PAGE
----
Glimmingehus

Glimmingehus is the best preserved medieval stronghold in Scandinavia. It was built 1499-1506, during an era when Scania formed a vital part of Denmark, and contains many defensive arrangements of the era, such as parapets, false doors and dead-end corridors, 'murder-holes' for pouring boiling pitch over the attackers, moats, drawbridges and various other forms of death traps to surprise trespassers and protect the nobles against peasant uprisings. The lower part of the castle's stone walls are 2.4 meters (94 inches) thick and the upper part 1.8 meters (71 inches).

Construction was started in 1499 by the Danish knight Jens Holgersen Ulfstand and stone-cutter-mason and architect Adam van Düren, a North German master who also worked on Lund Cathedral. Construction was completed in 1506.

Ulfstand was a councillor, nobleman and admiral serving under John I of Denmark and many objects have been uncovered during archeological excavations that demonstrate the extravagant lifestyle of the knight's family at Glimmingehus up until Ulfstand's death in 1523. Some of the most expensive objects for sale in Europe during this period, such as Venetian glass, painted glass from the Rhine district and Spanish ceramics have been found here. Evidence of the family's wealth can also be seen inside the stone fortress, where everyday comforts for the knight's family included hot air channels in the walls and bench seats in the window recesses. Although considered comfortable for its period, it has also been argued that Glimmingehus was an expression of "Knighthood nostalgia" and not considered opulent or progressive enough even to the knight's contemporaries and especially not to later generations of the Scanian nobility. Glimmingehus is thought to have served as a residential castle for only a few generations before being transformed into a storage facility for grain.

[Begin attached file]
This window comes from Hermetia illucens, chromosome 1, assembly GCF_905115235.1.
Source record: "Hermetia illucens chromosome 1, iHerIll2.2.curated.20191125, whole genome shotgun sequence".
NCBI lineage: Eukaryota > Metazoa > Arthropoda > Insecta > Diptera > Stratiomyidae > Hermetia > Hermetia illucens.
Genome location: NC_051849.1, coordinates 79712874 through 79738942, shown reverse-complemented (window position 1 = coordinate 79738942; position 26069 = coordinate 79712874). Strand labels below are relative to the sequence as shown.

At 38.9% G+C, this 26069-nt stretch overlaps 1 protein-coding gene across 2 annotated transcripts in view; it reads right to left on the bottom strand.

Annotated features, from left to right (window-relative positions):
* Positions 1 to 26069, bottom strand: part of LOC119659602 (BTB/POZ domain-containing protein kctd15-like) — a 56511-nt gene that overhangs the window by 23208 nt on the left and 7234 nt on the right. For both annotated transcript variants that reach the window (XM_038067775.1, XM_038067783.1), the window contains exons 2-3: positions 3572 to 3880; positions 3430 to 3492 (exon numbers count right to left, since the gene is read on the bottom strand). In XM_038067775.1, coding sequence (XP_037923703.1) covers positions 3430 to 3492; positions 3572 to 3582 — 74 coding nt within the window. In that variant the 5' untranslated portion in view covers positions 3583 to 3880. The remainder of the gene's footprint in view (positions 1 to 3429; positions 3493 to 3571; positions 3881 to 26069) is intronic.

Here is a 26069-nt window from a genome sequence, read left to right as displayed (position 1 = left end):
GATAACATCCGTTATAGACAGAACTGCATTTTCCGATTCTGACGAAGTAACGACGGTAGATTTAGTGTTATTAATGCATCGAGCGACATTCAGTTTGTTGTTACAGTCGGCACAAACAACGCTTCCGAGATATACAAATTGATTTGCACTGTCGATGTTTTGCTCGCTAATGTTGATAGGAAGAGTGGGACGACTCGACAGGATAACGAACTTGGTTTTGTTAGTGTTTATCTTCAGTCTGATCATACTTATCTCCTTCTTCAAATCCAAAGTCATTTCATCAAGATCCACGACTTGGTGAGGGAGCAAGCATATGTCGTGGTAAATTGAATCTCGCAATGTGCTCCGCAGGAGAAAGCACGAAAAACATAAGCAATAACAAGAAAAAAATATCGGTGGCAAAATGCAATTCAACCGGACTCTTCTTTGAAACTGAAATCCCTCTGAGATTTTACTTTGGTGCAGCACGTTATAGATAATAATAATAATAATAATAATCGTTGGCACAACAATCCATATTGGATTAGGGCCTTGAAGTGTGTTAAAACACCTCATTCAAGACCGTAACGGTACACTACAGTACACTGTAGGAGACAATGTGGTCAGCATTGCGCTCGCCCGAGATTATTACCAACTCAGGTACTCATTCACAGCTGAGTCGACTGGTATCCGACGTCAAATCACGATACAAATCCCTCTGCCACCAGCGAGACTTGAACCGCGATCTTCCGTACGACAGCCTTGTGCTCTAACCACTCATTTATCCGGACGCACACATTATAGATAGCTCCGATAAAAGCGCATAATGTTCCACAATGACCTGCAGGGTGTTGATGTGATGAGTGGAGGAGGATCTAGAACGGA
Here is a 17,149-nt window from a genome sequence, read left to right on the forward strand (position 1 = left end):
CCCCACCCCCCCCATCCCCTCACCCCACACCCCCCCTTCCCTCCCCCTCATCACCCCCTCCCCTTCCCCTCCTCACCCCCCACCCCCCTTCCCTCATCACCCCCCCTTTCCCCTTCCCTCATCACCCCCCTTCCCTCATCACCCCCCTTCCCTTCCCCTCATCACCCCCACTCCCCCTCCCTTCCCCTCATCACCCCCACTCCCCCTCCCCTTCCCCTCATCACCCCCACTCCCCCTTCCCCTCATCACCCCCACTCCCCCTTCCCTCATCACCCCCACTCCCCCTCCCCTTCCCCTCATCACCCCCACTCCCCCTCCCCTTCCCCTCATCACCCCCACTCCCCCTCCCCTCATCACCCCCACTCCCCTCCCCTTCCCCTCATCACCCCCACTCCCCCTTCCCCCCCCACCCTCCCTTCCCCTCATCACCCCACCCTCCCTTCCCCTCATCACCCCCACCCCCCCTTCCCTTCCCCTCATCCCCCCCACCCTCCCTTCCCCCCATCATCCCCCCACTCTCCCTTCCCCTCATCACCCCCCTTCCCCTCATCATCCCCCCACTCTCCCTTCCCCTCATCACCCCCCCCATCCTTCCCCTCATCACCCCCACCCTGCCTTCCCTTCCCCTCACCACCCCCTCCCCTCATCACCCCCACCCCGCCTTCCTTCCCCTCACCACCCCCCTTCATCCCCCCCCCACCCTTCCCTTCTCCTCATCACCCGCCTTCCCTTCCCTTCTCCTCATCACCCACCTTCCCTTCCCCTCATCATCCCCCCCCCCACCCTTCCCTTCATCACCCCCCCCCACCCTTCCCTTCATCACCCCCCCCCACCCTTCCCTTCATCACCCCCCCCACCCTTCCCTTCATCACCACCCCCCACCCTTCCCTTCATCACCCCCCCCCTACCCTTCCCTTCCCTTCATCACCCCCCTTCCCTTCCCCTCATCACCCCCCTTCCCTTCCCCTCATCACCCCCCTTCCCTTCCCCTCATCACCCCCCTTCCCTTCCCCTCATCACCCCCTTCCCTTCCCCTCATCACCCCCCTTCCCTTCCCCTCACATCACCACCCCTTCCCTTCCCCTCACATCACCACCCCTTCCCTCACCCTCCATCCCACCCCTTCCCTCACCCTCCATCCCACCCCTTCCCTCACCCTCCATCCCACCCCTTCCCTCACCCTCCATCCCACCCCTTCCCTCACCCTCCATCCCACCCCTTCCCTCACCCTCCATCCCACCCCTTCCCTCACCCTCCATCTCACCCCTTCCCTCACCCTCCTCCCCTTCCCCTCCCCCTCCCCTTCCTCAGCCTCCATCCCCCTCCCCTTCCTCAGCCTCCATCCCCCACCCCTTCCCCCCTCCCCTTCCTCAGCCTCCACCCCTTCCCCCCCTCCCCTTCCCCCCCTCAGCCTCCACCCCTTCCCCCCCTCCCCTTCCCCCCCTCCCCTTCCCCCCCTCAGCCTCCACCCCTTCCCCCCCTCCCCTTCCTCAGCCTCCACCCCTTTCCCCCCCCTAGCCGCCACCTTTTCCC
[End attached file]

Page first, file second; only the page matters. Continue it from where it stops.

An order from Charles XI to the administrators of the Swedish dominion of Scania in 1676 to demolish the castle, in order to ensure that it would not fall into the hands of the Danish king during the Scanian War, could not be executed. A first attempt, in which 20 Scanian farmers were ordered to assist, proved unsuccessful. An additional force of 130 men were sent to Glimmingehus to execute the order in a second attempt. However, before they could carry out the order, a Danish-Dutch naval division arrived in Ystad, and the Swedes had to abandon the demolition attempts. Throughout the 18th century the castle was used as deposit for agricultural produce and in 1924 it was donated to the Swedish state. Today it is administered by the Swedish National Heritage Board.

On site there is a museum, medieval kitchen, shop and restaurant and coffee house. During summer time there are several guided tours daily. In local folklore, the castle is described as haunted by multiple ghosts and the tradition of storytelling inspired by the castle is continued in the summer events at the castle called "Strange stories and terrifying tales".